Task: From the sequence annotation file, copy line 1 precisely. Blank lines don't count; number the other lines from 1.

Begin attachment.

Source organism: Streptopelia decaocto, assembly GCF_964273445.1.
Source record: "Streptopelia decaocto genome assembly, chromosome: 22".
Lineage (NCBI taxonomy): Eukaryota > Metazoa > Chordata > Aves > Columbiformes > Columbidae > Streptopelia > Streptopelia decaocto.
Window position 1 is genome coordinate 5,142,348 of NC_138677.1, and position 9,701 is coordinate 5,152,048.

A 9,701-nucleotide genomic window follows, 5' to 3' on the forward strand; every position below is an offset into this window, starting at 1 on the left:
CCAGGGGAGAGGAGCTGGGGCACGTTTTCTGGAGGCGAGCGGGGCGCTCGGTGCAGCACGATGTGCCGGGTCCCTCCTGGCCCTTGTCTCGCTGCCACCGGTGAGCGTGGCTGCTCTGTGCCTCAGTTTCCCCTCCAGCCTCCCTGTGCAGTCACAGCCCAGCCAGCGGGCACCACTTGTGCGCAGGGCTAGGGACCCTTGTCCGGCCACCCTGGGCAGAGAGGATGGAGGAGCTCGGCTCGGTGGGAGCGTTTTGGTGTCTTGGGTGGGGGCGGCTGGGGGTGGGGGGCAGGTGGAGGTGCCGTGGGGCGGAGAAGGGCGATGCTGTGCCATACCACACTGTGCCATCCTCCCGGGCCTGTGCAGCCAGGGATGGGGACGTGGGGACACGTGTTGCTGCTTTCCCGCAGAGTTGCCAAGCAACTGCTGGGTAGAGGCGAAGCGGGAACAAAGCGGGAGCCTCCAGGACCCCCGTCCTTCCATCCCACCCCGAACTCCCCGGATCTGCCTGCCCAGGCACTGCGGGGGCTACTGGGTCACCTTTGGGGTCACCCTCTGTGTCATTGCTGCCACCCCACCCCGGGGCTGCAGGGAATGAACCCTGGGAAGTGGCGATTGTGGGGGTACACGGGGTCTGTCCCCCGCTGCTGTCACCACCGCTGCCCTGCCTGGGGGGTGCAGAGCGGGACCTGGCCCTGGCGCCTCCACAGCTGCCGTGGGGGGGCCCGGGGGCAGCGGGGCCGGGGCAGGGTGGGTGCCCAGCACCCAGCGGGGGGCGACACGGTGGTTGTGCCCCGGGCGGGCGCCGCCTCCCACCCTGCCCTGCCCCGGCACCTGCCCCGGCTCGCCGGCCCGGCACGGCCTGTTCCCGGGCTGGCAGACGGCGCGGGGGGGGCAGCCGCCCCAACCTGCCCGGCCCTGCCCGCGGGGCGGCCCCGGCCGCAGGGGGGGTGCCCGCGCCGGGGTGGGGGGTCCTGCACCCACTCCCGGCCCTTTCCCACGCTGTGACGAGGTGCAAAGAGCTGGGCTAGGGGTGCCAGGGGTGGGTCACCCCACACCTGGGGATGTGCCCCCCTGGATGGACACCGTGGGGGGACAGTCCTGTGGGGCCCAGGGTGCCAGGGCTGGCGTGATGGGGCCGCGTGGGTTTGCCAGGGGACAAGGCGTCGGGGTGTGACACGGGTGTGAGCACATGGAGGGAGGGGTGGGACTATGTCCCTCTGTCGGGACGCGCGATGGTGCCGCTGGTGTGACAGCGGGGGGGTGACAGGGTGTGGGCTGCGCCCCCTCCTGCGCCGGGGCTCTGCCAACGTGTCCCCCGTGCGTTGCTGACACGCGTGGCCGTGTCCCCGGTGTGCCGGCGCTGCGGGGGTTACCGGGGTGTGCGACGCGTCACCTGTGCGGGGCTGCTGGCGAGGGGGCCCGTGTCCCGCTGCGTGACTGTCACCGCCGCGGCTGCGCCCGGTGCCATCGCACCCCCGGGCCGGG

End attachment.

Source organism: Streptopelia decaocto, assembly GCF_964273445.1.